They are a very popular ornamental with a practically endless range of showy hybrids, a long history as a source of beads for jewelry-makers & a lesser known potential as an important food crop. Love them or hate them, they are hardy & versatile plants with an interesting history & a big future.

Canaceae belongs to the Zingiberales order which also includes such familiar plants as plantains (commonly thought of as bananas), heliconias, strelitzias, the gingers and true arrowroot. The entire genus - consisting of around 27 species - hails from the Carribean, where cannas commonly grow along roadsides amongst bananas and taro. They are a perennial herb growing from 1 to 2 metres, depending on the species. Most commonly seen are ornamental hybrids (C. indica x generalis) featuring fluorescence ranging in colour from white, through yellow, pink and orange to red, visiting every imaginable hue & parti-colour en route. Similarly, there is a wide range of colour amongst canna foliage stretching from pale green to almost black, including a number of variegated varieties. The majority of these named cultivars are sterile in the sense that they do not produce seed, but are able to propogate themselves through the spread of branching rhizomes.

One of the tallest growing cannas - C. indica - flowers only red & is rarely chosen as an ornamental. This species was named by the famous botanist Carolus Linnaeus, under the mistaken impression that it originated in India. It has at least two historical synonyms, C. coccinea and C. lambertii. [1] As the mother of most hybrids it is an important species for breeders. Whilst cannas can be propagated by division of rhizomes, the production of seed and any new hybrid depends upon the availability of such a fertile strain.


One of C. indica's common names - Indian Shot - is derived from the fact that its seed is hard & spherical, much like the pellets fired from antique firearms such as muskets. There is no clear recorded use of the seed in this way, but it is certainly a possibility. Modern tests have shown that C. indica seeds fired from a 12-gauge shotgun will penetrate quarter inch plywood at close range. [1] Speculation aside, these same characteristics have seen the seed employed as one of the world's most popular natural beads for hundreds of years (home jewelry-makers, take note) [1][2][3]. In India for example, the seeds are traditionally harvested green and bored out before being left to harden. They are also used by Catholics who have a long tradition of drying flowers to make rosaries.[3] Similarly, these seeds are sometimes used to make musical instruments such as shakers.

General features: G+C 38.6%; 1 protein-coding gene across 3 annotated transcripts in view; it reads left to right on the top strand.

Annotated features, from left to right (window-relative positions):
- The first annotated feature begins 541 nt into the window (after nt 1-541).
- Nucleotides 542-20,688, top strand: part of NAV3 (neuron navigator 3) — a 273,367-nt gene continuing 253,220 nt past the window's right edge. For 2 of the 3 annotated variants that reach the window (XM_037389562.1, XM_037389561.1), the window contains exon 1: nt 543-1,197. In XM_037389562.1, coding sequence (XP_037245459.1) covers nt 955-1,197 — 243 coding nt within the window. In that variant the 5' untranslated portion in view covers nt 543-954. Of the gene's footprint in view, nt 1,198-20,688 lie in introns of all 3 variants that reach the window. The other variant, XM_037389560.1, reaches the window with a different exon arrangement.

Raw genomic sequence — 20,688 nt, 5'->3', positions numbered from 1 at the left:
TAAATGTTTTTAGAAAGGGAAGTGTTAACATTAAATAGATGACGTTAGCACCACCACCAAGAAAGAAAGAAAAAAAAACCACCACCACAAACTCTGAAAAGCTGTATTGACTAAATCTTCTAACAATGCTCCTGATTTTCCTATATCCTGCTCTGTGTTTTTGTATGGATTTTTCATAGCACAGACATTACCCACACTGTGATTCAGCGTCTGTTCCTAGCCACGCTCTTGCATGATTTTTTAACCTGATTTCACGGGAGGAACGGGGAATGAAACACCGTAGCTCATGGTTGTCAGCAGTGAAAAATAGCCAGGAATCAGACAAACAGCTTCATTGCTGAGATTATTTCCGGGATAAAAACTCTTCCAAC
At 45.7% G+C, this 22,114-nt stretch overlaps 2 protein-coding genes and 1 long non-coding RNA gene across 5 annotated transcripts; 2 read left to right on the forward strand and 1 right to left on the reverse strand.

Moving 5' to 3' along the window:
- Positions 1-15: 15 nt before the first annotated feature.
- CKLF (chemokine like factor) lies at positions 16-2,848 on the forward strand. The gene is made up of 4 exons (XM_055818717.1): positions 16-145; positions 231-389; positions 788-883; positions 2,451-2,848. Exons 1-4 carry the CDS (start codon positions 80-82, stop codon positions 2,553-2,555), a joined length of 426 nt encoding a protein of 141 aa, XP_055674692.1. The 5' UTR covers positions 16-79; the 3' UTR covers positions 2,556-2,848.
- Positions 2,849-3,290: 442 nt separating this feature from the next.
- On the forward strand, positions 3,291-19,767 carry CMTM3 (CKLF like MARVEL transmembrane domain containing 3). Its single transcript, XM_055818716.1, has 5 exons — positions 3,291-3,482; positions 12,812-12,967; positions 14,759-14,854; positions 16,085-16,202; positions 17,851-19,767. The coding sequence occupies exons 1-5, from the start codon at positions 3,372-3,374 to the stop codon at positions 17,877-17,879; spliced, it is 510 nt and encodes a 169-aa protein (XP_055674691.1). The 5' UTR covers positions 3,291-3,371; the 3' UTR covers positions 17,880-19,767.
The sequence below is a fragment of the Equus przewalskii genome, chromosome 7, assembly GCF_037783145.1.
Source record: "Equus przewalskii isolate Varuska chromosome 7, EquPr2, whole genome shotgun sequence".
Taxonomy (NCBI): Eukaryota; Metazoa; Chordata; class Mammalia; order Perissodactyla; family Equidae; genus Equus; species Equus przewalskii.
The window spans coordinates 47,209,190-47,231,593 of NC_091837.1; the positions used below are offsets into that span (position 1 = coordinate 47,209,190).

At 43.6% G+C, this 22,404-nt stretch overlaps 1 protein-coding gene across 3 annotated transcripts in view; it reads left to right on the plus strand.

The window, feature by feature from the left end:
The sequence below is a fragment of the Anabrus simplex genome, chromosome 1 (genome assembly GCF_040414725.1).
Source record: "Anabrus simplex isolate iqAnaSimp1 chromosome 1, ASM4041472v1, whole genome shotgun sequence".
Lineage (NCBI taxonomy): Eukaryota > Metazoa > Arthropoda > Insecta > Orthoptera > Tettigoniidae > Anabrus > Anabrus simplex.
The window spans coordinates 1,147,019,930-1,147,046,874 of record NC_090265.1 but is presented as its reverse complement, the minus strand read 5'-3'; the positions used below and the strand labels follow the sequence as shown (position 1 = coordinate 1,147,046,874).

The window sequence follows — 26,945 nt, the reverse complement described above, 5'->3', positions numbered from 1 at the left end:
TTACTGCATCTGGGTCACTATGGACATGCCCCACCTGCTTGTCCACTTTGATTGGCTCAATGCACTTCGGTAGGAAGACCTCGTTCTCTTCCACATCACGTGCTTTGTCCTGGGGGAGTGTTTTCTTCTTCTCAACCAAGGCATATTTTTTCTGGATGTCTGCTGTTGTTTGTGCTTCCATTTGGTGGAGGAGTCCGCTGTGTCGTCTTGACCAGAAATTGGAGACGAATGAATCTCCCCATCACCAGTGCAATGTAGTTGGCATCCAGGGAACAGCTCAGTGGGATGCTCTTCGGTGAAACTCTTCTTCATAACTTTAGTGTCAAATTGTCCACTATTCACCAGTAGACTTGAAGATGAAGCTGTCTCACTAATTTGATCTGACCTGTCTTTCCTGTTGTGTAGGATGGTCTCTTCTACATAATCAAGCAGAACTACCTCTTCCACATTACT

Another canna species that has been intensively cultivated is C. edulis (syn. C. discolor), Achira or Queensland Arrowroot. C. edulis is one of the world's only two sources of arrowroot. Demand for this valuable starch has seen C. edulis grown as a crop in Queensland, Australia on a large scale. As a result, most Australians are familar with the taste of canna via arrowroot biscuits though this does little to illustrate the culinary importance of this starch or the potential of C. edulis as a major food crop of the future. Arrowroot is easily digested meaning it is ideal for children and convalescents, as well those afflicted with gluten intolerance. It is the highest quality thickener available for the production of sauces and gravies, plus a far superior substitute for gelatin in the making of crystal clear jellies & silky smooth ice cream. Loved by the British for over 100 years and grown large-scale in Australia and the West Indies, its is believed to have inspired Napoleon to once claim that England's love of arrowroot was born of a need to support its colonies.[1]

Importantly, C. edulis is a reliable, easily propagated crop that can be harvested twice annually. This fact combined with the high quality starch it produces means it has been singled-out by groups seeking solutions to present and future world hunger.[4] Whilst it has many, this potential to feed millions is easily the most notable aspect of the amazing canna family.

The latest chapter of our long romance with this plant is its use as one of the most varied and hardy of all ornamentals. Hybrid cannas are possibly the most consistent garden feature in the English speaking world and beyond. An uncountable array of ornamental cultivars have been bred over the last hundred or so years, many being re-invented & renamed several times over. Whether its the Italian hybrids you go for, Australian Zodiacs or America's eye-catching Tropicanas, there is a canna somewhere for everyone. It is the type of plant that one can love, become too familar with and through some new discovery of its amazing versatility and hardiness, learn to love all over again.

Images courtesy of PlantFiles